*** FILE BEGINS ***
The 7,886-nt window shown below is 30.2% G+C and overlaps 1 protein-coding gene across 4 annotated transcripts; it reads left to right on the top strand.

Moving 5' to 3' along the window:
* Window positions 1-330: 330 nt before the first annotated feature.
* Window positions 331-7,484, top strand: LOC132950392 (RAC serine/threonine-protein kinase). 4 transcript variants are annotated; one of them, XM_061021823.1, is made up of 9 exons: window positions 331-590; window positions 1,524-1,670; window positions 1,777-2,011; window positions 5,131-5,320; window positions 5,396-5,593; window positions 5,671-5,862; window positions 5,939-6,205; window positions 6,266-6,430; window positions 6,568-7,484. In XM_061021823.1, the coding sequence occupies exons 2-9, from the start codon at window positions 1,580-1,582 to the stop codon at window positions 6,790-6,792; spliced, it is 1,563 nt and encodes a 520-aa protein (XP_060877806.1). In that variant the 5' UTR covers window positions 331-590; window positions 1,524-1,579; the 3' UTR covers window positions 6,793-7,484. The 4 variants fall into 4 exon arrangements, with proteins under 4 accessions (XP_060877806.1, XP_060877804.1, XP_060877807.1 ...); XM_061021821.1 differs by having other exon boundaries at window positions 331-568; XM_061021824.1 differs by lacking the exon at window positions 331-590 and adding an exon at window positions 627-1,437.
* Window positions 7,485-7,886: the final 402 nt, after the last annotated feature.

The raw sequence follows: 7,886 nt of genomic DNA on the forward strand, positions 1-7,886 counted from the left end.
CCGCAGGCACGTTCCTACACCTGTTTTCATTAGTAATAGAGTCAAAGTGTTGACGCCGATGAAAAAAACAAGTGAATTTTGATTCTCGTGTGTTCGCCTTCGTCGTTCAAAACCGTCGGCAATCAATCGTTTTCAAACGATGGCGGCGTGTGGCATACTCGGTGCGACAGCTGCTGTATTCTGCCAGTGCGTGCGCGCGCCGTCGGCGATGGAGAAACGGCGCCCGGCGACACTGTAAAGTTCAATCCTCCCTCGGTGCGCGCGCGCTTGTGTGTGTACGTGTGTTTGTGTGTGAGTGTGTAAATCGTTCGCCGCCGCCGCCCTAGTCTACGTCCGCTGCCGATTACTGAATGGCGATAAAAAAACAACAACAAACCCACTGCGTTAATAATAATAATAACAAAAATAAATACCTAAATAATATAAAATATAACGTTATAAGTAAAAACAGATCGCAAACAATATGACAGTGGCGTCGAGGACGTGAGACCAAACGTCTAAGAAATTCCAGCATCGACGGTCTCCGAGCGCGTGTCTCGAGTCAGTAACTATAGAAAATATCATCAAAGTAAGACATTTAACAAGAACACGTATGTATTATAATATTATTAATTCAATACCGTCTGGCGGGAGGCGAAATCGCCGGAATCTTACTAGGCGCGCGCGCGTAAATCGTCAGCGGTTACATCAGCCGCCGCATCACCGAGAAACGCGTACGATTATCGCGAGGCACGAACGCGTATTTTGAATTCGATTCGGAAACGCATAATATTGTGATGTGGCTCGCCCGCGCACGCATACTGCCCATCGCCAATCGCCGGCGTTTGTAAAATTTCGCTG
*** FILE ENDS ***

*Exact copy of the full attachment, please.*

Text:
The 7,886-nt window shown below is 30.2% G+C and overlaps 1 protein-coding gene across 4 annotated transcripts; it reads left to right on the top strand.

Moving 5' to 3' along the window:
* Window positions 1-330: 330 nt before the first annotated feature.
* Window positions 331-7,484, top strand: LOC132950392 (RAC serine/threonine-protein kinase). 4 transcript variants are annotated; one of them, XM_061021823.1, is made up of 9 exons: window positions 331-590; window positions 1,524-1,670; window positions 1,777-2,011; window positions 5,131-5,320; window positions 5,396-5,593; window positions 5,671-5,862; window positions 5,939-6,205; window positions 6,266-6,430; window positions 6,568-7,484. In XM_061021823.1, the coding sequence occupies exons 2-9, from the start codon at window positions 1,580-1,582 to the stop codon at window positions 6,790-6,792; spliced, it is 1,563 nt and encodes a 520-aa protein (XP_060877806.1). In that variant the 5' UTR covers window positions 331-590; window positions 1,524-1,579; the 3' UTR covers window positions 6,793-7,484. The 4 variants fall into 4 exon arrangements, with proteins under 4 accessions (XP_060877806.1, XP_060877804.1, XP_060877807.1 ...); XM_061021821.1 differs by having other exon boundaries at window positions 331-568; XM_061021824.1 differs by lacking the exon at window positions 331-590 and adding an exon at window positions 627-1,437.
* Window positions 7,485-7,886: the final 402 nt, after the last annotated feature.

The raw sequence follows: 7,886 nt of genomic DNA on the forward strand, positions 1-7,886 counted from the left end.
CCGCAGGCACGTTCCTACACCTGTTTTCATTAGTAATAGAGTCAAAGTGTTGACGCCGATGAAAAAAACAAGTGAATTTTGATTCTCGTGTGTTCGCCTTCGTCGTTCAAAACCGTCGGCAATCAATCGTTTTCAAACGATGGCGGCGTGTGGCATACTCGGTGCGACAGCTGCTGTATTCTGCCAGTGCGTGCGCGCGCCGTCGGCGATGGAGAAACGGCGCCCGGCGACACTGTAAAGTTCAATCCTCCCTCGGTGCGCGCGCGCTTGTGTGTGTACGTGTGTTTGTGTGTGAGTGTGTAAATCGTTCGCCGCCGCCGCCCTAGTCTACGTCCGCTGCCGATTACTGAATGGCGATAAAAAAACAACAACAAACCCACTGCGTTAATAATAATAATAACAAAAATAAATACCTAAATAATATAAAATATAACGTTATAAGTAAAAACAGATCGCAAACAATATGACAGTGGCGTCGAGGACGTGAGACCAAACGTCTAAGAAATTCCAGCATCGACGGTCTCCGAGCGCGTGTCTCGAGTCAGTAACTATAGAAAATATCATCAAAGTAAGACATTTAACAAGAACACGTATGTATTATAATATTATTAATTCAATACCGTCTGGCGGGAGGCGAAATCGCCGGAATCTTACTAGGCGCGCGCGCGTAAATCGTCAGCGGTTACATCAGCCGCCGCATCACCGAGAAACGCGTACGATTATCGCGAGGCACGAACGCGTATTTTGAATTCGATTCGGAAACGCATAATATTGTGATGTGGCTCGCCCGCGCACGCATACTGCCCATCGCCAATCGCCGGCGTTTGTAAAATTTCGCTG